Amrita Vishwa Vidyapeetham (Amrita University) is a multi-campus, multi-disciplinary research academia that is accredited with 'A' by NAAC and is popularly ranked as one of the best research institutions in India. Founded by world-renowned humanitarian leader, Sri Mata Amritanandamayi Devi, Amritawas established to provide world-class education and research opportunities for students with a mission towards untangling the monumental scientific and societal challenges being faced by the world today. The university is spread across six campuses in three states of India - Kerala, Tamil Nadu and Karnataka, with the University headquarters at Ettimadai, Coimbatore in Tamil Nadu. Amrita is the first youngest university to be awarded with 'A' grade by the National Assessment and Accreditation Council (NAAC), an autonomous body established in 1994 by the University Grants Commission (UGC) of India to assess and accredit institutions of higher education in the country. Among all the major universities of India, Amrita also has been ranked 4th best university in the National Institutional Ranking Framework (NIRF) Ranking 2020 for Indian Universities approved by Ministry of Human Resource Development (MHRD), Govt. of India.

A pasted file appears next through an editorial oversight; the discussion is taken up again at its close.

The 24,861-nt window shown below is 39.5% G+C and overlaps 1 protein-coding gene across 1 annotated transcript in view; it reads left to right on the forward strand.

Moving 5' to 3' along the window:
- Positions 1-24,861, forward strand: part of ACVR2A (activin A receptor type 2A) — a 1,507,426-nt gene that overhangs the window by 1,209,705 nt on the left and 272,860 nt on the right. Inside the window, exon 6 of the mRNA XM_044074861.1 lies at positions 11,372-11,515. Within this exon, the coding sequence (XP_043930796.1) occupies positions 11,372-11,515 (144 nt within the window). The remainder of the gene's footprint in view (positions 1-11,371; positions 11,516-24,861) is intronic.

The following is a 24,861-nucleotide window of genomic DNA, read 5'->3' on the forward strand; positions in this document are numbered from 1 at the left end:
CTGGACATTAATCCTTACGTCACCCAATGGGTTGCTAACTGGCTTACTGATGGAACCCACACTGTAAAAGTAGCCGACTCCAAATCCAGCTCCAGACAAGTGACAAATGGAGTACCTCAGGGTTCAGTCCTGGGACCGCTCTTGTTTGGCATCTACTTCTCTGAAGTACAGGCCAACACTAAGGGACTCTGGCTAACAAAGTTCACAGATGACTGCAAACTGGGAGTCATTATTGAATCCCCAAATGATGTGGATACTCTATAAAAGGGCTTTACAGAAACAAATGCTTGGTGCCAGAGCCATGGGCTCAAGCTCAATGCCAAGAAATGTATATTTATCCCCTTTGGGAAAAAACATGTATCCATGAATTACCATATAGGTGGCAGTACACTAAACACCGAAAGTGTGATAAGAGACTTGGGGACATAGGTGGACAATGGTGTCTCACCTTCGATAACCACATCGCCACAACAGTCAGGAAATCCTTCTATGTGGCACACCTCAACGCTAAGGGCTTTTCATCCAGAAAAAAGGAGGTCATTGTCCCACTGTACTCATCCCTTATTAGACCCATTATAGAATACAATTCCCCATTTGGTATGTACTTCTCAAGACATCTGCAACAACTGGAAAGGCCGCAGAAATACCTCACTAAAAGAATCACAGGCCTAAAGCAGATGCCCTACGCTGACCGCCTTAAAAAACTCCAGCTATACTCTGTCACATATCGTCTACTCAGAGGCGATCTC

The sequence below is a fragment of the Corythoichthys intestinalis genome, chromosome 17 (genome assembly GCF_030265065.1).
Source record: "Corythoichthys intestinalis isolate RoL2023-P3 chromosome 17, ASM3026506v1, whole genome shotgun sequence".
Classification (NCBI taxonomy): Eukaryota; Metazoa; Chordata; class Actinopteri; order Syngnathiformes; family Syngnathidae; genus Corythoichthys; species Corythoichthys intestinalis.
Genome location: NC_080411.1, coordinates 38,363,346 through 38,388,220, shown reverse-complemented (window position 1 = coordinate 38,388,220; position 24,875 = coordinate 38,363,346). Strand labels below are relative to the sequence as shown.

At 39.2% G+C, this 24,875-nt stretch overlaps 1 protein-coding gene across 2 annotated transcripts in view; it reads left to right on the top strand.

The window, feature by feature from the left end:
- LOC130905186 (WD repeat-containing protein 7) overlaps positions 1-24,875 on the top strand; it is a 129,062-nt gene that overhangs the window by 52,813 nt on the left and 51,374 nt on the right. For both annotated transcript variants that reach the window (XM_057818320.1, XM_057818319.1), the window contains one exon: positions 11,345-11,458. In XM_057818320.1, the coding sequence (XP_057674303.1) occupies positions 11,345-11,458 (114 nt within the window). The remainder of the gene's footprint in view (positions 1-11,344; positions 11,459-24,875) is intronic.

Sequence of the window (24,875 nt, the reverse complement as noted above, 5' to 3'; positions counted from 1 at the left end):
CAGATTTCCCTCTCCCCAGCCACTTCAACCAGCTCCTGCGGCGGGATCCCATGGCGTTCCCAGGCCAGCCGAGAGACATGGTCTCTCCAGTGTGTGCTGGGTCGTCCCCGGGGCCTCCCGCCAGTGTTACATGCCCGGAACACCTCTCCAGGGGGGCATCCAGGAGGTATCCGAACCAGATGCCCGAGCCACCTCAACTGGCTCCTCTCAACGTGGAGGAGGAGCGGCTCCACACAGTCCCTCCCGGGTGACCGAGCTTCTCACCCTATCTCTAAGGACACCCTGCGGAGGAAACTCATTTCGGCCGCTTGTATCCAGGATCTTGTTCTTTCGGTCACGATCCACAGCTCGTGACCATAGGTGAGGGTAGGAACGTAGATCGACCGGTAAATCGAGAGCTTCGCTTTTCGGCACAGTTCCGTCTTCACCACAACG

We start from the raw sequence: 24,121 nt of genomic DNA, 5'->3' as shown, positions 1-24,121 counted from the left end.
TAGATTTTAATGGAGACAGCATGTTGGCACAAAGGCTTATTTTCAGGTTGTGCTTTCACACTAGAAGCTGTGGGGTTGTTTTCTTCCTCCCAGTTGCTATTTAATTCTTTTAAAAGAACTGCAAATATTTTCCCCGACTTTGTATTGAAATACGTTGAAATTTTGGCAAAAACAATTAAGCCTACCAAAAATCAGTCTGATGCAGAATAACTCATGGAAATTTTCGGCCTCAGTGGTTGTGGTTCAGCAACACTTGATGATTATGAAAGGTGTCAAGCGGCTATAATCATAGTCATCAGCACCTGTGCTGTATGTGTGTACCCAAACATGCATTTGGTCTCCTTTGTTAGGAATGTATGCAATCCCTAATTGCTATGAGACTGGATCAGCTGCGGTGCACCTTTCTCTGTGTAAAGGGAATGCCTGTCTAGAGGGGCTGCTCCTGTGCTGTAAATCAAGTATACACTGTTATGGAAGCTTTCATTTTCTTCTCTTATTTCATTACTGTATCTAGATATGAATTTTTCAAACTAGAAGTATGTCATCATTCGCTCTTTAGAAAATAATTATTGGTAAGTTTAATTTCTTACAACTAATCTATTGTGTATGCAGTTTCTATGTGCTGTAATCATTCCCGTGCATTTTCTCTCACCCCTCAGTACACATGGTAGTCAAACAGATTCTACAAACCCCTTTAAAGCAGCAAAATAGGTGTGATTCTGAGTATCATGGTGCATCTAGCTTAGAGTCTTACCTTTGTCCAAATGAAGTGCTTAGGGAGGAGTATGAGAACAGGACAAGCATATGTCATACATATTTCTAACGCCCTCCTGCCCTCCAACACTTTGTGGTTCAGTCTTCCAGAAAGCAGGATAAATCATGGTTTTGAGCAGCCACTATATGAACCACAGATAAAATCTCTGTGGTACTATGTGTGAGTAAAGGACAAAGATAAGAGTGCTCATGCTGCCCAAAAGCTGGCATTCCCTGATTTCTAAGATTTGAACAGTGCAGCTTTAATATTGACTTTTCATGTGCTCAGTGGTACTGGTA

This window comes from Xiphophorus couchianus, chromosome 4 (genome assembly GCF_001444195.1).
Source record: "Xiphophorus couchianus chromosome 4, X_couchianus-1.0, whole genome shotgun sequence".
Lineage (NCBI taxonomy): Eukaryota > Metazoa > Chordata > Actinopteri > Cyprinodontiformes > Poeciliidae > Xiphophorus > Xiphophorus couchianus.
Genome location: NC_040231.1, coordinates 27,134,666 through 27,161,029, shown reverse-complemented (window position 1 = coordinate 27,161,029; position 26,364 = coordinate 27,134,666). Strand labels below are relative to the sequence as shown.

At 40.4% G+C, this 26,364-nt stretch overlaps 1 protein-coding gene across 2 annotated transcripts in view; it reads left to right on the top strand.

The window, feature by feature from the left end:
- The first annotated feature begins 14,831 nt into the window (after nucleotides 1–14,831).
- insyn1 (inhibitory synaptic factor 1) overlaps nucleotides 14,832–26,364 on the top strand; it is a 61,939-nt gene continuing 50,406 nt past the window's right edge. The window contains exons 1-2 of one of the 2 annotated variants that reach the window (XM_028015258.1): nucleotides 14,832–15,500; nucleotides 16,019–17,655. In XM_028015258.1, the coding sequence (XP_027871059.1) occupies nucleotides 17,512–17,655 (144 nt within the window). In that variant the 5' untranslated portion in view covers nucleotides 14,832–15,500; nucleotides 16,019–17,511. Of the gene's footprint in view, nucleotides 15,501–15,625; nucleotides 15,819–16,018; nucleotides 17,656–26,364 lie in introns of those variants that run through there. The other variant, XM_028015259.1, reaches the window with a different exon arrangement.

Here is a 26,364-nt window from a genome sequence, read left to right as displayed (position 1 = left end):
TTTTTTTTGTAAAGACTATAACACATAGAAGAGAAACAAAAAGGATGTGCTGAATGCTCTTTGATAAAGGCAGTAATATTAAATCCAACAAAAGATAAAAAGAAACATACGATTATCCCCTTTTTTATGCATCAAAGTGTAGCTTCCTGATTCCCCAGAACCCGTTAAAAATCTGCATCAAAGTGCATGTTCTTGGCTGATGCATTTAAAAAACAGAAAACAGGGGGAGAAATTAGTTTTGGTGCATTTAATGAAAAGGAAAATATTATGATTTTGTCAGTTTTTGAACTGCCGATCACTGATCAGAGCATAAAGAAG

About Amrita Darshanam, International Centre for Spiritual Studies
Amrita Darshanam, International Centre for Spiritual Studies has been established under the guidance of Sri Mata Amritanandamayi (Amma), one of the prominent spiritual leaders of our times. The center serves as an academic platform for study and research in the domains of philosophy, culture, arts, literature, and society under the broad canopy of India Studies. It offers degree programs, hosts seminars, conferences and workshops, and undertakes projects and collaborations with national and international organizations on topics related to Indian Knowledge systems.
Mysuru campus of Amrita has been offering Sanskrit courses for all undegraduate students as an optional language. Along with the cultural education programs, yoga, philosophy and value programs to undergraduate and post-graduate students of all streams are also offered. Chanting and other training are also provided to interested students. Philosophy and yoga related electives are on offer for the undergraduate students. Recently Mysuru campus and the Oriental Research Institute (ORI), University of Mysore, Mysuru have jointly organized an awareness program on the relevance of manuscripts.
About South Zone Cultural Centre, Thanjavur
The South Zone Cultural Centre was established to bring the indigenous cultures of the zone closer to the masses, especially to the rural population and the under privileged, to make them understand, experience and enjoy the cultural variety of India. Dance, Drama, Music and Art must all be integrated to make a comprehensive presentation of every aspect of Indian culture through Zonal Cultural Centre. The programmes are organized in line with this vision and with the intention to perform the centrifugal role of disseminating culture outwards.